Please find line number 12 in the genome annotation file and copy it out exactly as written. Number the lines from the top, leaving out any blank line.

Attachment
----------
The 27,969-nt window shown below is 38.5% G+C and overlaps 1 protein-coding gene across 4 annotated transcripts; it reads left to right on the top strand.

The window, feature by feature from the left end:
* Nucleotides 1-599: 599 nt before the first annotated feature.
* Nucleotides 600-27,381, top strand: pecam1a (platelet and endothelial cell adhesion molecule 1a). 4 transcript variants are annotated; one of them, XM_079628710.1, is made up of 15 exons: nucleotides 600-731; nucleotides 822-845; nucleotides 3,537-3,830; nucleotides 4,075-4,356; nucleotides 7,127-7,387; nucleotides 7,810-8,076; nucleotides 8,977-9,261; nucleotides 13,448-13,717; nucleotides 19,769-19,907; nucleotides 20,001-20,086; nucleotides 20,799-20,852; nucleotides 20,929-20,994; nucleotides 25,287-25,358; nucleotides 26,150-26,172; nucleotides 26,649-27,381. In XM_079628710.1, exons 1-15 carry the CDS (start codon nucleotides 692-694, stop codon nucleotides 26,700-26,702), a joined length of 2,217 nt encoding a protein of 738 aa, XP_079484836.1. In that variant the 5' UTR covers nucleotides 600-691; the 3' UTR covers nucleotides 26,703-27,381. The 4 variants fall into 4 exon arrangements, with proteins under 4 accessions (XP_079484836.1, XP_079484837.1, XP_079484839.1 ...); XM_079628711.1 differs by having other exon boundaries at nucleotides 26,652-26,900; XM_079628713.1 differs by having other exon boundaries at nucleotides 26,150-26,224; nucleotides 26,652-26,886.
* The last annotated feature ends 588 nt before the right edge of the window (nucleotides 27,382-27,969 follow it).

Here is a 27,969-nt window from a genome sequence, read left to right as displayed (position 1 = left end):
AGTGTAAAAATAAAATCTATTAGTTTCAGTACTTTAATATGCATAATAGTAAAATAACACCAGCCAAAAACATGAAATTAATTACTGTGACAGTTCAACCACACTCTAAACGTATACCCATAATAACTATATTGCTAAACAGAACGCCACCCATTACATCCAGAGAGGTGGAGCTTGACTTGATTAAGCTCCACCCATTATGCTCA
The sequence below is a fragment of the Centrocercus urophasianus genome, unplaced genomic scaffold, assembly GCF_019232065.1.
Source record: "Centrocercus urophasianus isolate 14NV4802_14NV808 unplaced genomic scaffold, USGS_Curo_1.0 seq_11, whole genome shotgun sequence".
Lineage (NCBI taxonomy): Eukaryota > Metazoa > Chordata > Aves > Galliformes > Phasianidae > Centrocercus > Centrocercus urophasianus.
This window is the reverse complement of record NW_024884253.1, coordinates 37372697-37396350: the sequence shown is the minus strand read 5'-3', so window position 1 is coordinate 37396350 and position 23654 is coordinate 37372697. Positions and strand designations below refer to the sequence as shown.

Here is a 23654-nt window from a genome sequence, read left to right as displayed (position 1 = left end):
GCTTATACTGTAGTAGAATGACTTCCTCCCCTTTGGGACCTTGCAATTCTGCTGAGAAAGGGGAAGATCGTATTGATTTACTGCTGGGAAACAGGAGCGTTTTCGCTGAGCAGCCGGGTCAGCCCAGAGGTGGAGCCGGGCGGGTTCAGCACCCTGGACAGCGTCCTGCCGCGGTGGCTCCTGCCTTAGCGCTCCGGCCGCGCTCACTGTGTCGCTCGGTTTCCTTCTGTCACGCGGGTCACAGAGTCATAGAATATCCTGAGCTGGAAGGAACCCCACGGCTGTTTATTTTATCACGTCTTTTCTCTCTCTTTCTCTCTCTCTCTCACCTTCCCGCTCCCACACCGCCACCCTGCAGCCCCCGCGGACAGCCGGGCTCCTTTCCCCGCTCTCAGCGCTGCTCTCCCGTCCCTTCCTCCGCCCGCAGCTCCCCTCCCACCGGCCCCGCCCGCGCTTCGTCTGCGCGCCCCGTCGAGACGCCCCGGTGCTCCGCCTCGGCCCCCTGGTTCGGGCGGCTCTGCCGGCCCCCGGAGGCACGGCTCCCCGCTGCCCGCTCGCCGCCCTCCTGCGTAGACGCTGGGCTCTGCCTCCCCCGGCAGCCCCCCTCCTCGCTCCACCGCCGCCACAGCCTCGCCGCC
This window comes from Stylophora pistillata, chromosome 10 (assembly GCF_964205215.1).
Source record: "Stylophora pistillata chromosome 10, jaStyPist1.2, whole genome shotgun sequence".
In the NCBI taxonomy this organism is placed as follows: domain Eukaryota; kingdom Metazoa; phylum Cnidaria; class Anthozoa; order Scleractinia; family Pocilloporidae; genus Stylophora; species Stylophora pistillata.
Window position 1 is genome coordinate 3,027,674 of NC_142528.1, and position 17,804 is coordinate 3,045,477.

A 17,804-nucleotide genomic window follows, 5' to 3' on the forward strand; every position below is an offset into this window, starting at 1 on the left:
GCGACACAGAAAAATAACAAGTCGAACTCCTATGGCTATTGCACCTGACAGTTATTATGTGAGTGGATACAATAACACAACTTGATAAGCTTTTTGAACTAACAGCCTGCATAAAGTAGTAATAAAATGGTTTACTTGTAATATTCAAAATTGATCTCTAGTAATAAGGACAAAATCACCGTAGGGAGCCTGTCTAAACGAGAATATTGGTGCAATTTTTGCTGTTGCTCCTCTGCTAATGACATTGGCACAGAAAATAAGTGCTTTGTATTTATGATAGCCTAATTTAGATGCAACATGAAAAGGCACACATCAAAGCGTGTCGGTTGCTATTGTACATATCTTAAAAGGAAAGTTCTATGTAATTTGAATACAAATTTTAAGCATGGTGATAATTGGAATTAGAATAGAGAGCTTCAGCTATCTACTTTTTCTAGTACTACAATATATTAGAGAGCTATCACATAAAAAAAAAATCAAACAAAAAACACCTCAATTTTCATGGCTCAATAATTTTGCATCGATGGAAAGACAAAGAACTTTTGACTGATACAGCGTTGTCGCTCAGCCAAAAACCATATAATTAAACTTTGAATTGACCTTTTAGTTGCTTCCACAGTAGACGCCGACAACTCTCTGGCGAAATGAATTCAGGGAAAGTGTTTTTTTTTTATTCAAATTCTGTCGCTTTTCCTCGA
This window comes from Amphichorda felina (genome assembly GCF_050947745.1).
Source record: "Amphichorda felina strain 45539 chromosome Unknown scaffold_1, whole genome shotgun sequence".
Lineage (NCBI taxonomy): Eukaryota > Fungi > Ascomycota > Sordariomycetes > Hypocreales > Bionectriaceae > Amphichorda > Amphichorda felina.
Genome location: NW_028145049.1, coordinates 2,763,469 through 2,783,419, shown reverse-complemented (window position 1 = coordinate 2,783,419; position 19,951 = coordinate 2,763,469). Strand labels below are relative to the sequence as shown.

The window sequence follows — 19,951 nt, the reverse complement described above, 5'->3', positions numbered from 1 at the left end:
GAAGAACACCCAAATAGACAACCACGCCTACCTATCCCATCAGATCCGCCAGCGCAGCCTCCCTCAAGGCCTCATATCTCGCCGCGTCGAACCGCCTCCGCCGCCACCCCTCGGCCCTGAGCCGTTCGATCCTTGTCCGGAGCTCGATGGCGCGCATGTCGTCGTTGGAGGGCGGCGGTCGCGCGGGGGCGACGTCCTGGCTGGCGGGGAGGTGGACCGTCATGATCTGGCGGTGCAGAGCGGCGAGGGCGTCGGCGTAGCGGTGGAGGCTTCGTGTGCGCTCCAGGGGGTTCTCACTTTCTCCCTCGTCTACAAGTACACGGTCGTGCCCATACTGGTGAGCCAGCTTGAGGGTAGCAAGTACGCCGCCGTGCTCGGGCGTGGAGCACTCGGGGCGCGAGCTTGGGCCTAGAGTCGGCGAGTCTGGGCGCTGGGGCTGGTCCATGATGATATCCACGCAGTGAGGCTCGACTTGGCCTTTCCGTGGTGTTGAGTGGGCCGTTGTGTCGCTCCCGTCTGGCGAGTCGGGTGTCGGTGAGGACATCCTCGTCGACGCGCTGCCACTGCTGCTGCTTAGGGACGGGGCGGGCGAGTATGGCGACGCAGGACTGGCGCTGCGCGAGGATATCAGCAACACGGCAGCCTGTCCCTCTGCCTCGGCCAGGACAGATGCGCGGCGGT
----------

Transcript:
Here is a 23654-nt window from a genome sequence, read left to right as displayed (position 1 = left end):